McKinley, Robin. Pegasus (Nov 2, 2010). 404 Pages. Putnam. $18.99
Once upon a time, humans forged an alliance with Pegasi (who are not winged horses), to share a beautiful, fertile land. Generations later, this alliance is still upheld in practice through the binding of the two royal families. Princess Sylviianel is the youngest of her family, and the last to get bound to her pegasus.
Princess Sylvi, who has never enjoyed the spotlight, finds herself at the center of everything, when it turns out that she can speak to Ebon without the aid of a translator. Their bond is deep from the moment they first meet, but there is a chance that it will threaten everything.
Because she was a princess she had a pegasus.
This had been a part of the treaty between the pegasi and the human invaders nearly a thousand years ago, shortly after humans had first struggled through the mountain passes beyond the wild lands and discovered a beautiful green country they knew immediately they wanted to live in.
I’ve been waiting for Pegasus since it was first mentioned as a story which had grown too long to be part of the Air anthology. I’ve been waiting, and reading snippets, and longing for the day it would come out, and even when I was warned that it would end in a cliffhanger, I knew that I would devour it when it came out, because I have never read a McKinley book I did not love.
The cliffhanger killed me, by the way.
This book was beautiful and brilliant and heartwarming and heartwrenching and everything I had hoped for and more. Sylvi and Ebon’s relationship is so beautiful and perfectly written that I could not put the book down. It is clear from the beginning who the Bad Guy will be, though he is not the only bad thing going on. It is clear from the fact that it is about royalty that there will be political turmoil. There are so many things which are so important which are hinted at, but never quite explained.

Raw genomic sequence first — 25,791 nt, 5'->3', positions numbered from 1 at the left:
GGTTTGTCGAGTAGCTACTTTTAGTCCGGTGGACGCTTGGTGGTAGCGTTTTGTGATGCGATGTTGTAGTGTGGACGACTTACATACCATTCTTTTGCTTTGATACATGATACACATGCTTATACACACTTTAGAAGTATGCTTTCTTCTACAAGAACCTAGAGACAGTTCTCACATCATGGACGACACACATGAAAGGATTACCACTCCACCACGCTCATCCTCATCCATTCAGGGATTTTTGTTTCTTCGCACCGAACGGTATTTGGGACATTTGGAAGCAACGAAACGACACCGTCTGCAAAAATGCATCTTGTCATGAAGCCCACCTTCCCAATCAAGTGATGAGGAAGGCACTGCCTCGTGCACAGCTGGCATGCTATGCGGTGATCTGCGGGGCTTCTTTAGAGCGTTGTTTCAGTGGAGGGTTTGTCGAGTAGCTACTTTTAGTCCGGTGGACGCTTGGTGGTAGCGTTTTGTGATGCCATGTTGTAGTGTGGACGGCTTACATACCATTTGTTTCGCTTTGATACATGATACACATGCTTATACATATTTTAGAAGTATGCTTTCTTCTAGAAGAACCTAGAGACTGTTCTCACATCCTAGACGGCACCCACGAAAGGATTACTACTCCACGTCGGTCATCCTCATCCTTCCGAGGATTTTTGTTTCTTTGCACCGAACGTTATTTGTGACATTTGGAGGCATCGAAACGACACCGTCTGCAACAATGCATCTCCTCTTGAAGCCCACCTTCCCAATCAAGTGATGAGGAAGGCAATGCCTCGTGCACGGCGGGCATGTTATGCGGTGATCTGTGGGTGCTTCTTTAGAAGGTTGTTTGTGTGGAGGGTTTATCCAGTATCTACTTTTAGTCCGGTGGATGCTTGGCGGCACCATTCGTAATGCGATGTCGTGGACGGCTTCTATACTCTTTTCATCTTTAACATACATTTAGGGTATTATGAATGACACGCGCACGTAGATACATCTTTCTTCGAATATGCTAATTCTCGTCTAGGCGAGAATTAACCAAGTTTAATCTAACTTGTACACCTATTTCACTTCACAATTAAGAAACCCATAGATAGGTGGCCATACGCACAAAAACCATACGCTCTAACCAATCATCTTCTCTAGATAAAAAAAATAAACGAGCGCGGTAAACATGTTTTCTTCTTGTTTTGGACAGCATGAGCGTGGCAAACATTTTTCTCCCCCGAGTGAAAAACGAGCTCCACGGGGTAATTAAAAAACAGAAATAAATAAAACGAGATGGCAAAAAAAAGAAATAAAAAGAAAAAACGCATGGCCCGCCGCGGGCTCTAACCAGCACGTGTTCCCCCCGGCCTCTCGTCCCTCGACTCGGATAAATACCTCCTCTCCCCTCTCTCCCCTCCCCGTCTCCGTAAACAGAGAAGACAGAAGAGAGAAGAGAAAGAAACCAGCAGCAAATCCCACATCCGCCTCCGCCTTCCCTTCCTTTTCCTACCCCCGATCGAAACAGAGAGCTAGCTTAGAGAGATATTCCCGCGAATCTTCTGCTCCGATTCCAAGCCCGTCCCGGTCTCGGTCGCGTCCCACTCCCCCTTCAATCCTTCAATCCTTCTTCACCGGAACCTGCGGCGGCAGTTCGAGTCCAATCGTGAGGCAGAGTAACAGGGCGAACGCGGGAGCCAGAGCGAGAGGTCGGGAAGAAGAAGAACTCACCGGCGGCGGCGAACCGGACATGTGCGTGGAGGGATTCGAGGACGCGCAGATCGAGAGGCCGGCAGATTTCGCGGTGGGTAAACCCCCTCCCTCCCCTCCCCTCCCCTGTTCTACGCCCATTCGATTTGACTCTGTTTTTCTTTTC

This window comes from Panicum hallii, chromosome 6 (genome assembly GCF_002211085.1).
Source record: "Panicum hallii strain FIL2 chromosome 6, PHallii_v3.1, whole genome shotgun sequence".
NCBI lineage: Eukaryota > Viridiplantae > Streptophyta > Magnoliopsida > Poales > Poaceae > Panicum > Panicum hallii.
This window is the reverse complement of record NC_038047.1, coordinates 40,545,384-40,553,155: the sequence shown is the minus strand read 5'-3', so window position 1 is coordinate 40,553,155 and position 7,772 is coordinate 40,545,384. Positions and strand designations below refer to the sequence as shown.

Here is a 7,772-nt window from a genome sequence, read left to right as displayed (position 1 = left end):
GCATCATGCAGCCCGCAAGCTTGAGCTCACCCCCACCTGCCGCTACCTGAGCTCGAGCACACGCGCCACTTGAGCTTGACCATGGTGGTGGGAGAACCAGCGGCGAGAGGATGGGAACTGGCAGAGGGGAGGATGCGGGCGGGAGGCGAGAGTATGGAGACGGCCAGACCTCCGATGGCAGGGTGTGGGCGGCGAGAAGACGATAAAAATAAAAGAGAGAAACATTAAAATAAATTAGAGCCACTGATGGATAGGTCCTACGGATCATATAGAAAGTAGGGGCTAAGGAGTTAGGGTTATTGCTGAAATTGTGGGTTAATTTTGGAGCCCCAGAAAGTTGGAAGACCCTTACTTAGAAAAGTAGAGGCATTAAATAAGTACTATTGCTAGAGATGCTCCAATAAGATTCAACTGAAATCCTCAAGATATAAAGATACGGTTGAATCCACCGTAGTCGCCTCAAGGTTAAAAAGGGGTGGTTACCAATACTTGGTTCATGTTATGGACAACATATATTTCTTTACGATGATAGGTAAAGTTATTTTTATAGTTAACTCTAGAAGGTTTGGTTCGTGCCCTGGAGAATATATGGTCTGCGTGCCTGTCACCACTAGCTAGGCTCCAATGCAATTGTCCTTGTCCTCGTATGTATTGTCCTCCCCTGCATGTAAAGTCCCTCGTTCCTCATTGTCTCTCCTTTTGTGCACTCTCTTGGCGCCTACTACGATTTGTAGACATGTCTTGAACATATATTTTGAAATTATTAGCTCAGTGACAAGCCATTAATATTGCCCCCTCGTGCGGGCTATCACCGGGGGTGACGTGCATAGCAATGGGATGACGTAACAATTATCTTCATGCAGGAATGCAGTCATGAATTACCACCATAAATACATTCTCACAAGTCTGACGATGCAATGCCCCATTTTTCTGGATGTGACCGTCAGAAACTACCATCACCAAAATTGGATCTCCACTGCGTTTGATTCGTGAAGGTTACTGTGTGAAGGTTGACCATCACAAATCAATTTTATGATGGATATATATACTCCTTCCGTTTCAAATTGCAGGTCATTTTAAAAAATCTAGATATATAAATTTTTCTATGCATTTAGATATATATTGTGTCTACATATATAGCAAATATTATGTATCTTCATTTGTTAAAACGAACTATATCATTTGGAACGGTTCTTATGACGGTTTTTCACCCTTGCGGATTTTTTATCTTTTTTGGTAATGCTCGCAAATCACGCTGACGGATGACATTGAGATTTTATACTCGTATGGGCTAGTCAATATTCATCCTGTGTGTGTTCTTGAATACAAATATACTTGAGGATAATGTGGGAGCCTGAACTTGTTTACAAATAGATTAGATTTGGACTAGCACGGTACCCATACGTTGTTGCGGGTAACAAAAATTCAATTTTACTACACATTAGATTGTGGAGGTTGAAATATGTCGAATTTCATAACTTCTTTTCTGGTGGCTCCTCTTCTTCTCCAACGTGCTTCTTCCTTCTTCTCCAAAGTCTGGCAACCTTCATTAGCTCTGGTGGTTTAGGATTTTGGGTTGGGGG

I was not surprised when I got to the last page. I had sort of expected its direction from about the middle of the book, and there is this sense of something big looming on the horizon. And then it was the last page, and I just wanted more, but the rest will have to wait, because “Pegasus II” as it is currently called is still a part of the distant future.
This book certainly calls for the same thing most McKinley books call for– patience. She takes the time to build her worlds, so the adventure is that much more thrilling, because it is grounded in a solid world. Her characters never fall flat, because in such a real world, they could not be anything less than real themselves. However, sometimes several chapters may be devoted to the beginning, which can seem slow to many, but man, it’s so worth it.
For being so brilliant, this volume gets a 5/5. (I would give it a 6, but that might set a bad precedent…) Despite the agony of the cliffhanger, it is good that the story was not forced into a single volume, and was rather split, in order to do it proper justice.